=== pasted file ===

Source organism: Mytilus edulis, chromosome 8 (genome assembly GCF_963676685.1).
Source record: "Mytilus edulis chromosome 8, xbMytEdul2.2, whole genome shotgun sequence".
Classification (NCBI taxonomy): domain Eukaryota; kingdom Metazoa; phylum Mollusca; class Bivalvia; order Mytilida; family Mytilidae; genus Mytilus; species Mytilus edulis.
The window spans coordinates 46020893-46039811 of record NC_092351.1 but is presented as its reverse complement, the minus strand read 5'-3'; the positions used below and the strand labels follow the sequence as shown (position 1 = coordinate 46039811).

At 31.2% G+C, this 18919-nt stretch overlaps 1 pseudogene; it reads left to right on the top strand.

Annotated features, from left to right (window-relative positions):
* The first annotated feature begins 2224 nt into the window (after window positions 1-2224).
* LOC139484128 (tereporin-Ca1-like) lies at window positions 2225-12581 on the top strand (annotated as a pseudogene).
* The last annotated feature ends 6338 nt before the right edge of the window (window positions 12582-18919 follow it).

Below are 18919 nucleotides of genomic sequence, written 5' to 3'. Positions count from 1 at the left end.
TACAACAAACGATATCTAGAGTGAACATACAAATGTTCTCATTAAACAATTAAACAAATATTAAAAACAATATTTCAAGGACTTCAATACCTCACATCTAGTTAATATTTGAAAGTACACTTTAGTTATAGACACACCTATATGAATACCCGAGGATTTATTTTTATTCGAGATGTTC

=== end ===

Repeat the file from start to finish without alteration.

Source organism: Mytilus edulis, chromosome 8 (genome assembly GCF_963676685.1).
Source record: "Mytilus edulis chromosome 8, xbMytEdul2.2, whole genome shotgun sequence".
Classification (NCBI taxonomy): domain Eukaryota; kingdom Metazoa; phylum Mollusca; class Bivalvia; order Mytilida; family Mytilidae; genus Mytilus; species Mytilus edulis.
The window spans coordinates 46020893-46039811 of record NC_092351.1 but is presented as its reverse complement, the minus strand read 5'-3'; the positions used below and the strand labels follow the sequence as shown (position 1 = coordinate 46039811).

At 31.2% G+C, this 18919-nt stretch overlaps 1 pseudogene; it reads left to right on the top strand.

Annotated features, from left to right (window-relative positions):
* The first annotated feature begins 2224 nt into the window (after window positions 1-2224).
* LOC139484128 (tereporin-Ca1-like) lies at window positions 2225-12581 on the top strand (annotated as a pseudogene).
* The last annotated feature ends 6338 nt before the right edge of the window (window positions 12582-18919 follow it).

Below are 18919 nucleotides of genomic sequence, written 5' to 3'. Positions count from 1 at the left end.
TACAACAAACGATATCTAGAGTGAACATACAAATGTTCTCATTAAACAATTAAACAAATATTAAAAACAATATTTCAAGGACTTCAATACCTCACATCTAGTTAATATTTGAAAGTACACTTTAGTTATAGACACACCTATATGAATACCCGAGGATTTATTTTTATTCGAGATGTTC